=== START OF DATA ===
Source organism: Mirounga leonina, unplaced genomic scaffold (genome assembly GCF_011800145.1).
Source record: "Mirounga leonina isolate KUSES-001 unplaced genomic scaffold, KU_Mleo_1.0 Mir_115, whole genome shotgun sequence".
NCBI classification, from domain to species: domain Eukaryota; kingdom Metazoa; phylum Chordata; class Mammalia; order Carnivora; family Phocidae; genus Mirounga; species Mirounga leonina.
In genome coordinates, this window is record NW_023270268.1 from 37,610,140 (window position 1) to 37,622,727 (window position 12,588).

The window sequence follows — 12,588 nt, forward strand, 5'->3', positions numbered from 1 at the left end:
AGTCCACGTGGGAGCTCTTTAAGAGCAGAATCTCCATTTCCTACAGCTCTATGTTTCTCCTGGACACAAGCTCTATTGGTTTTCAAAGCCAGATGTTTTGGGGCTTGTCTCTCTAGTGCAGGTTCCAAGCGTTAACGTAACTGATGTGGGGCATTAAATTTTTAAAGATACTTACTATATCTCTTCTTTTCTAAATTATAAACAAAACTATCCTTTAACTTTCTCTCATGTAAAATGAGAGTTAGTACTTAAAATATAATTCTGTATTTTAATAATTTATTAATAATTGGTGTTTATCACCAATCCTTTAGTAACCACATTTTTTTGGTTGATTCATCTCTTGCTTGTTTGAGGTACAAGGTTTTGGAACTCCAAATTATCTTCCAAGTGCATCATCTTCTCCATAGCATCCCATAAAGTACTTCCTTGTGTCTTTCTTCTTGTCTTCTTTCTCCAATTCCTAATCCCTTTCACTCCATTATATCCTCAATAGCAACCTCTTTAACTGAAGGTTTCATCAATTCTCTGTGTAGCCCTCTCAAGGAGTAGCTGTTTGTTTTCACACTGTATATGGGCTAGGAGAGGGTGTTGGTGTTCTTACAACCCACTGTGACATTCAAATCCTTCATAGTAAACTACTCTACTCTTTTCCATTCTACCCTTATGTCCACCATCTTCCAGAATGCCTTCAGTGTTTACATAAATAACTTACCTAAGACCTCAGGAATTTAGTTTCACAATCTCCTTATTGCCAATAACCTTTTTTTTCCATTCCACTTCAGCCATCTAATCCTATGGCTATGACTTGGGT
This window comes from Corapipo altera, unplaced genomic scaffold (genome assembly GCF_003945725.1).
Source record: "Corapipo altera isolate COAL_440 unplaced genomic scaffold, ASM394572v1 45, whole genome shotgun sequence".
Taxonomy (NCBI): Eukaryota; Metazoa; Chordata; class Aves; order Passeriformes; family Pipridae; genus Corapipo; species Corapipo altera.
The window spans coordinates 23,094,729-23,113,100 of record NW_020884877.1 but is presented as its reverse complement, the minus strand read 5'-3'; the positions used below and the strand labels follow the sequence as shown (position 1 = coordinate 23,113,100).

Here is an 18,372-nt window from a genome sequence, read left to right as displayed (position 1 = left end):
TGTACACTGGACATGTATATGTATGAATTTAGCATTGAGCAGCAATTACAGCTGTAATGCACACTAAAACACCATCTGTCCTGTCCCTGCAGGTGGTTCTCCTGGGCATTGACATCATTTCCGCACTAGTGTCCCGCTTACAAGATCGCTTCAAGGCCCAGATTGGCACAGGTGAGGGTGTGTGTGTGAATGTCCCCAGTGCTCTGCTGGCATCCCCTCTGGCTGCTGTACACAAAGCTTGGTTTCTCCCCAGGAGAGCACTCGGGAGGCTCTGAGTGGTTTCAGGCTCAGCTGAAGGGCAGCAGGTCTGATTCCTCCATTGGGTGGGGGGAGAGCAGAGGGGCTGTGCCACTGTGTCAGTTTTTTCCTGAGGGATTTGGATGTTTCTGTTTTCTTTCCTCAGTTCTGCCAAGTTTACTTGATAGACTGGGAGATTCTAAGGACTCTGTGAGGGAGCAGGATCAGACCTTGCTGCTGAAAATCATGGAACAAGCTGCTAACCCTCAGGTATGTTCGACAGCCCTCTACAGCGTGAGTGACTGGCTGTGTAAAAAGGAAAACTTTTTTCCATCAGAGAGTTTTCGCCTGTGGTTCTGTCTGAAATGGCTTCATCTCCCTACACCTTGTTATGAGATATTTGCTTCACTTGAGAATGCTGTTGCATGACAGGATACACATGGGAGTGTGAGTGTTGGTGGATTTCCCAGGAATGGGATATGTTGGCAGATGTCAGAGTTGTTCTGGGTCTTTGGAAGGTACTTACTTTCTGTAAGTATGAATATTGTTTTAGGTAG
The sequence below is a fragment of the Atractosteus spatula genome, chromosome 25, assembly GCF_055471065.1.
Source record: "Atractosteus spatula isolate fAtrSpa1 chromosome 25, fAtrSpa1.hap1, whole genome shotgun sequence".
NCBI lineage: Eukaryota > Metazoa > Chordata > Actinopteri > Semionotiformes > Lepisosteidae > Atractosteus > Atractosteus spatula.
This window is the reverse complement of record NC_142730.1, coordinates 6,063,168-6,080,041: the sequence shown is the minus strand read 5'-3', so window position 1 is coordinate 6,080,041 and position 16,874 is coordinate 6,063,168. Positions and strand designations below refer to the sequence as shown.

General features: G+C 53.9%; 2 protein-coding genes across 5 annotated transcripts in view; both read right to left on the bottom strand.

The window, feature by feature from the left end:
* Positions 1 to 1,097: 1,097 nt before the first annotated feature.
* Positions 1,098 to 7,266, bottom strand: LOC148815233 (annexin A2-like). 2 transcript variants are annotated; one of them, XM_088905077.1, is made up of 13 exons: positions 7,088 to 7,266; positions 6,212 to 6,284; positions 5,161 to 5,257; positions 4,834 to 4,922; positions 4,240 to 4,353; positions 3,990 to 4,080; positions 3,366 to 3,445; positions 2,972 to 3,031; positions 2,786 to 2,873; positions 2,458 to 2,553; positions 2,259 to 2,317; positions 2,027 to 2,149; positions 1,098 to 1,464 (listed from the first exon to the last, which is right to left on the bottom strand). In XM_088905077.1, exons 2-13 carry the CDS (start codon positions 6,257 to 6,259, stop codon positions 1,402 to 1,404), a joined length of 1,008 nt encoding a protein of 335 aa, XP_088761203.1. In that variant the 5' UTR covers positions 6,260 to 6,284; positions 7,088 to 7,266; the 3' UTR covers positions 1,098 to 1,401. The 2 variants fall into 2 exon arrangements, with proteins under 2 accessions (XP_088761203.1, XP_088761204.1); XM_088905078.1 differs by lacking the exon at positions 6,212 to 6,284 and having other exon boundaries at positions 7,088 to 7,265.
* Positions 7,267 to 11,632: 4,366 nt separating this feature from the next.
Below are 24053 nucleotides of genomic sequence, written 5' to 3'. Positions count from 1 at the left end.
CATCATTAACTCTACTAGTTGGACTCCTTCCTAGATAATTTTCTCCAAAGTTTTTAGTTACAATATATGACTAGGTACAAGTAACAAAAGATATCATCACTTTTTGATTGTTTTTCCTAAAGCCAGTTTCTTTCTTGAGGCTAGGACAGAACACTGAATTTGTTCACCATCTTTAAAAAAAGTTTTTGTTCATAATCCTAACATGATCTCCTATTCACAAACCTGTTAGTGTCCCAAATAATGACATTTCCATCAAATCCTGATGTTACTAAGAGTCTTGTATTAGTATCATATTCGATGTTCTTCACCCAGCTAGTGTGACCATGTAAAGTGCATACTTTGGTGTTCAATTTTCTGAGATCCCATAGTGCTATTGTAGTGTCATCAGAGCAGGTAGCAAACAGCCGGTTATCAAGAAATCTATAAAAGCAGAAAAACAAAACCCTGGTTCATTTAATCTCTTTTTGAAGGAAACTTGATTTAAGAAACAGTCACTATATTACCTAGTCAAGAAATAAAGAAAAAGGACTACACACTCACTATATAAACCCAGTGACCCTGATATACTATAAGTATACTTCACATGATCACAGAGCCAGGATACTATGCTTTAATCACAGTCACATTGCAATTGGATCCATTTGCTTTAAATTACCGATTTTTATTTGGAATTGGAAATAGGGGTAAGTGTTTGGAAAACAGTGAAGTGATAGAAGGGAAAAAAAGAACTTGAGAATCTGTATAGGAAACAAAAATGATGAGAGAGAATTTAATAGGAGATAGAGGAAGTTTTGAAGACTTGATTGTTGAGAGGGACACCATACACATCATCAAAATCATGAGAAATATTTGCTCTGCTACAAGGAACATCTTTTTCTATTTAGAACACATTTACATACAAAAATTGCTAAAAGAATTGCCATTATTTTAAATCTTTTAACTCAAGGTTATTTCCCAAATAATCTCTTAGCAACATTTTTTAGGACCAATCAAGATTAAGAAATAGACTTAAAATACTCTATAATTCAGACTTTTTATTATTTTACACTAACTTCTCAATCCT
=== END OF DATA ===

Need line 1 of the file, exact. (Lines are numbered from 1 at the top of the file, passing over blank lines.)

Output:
Source organism: Mirounga leonina, unplaced genomic scaffold (genome assembly GCF_011800145.1).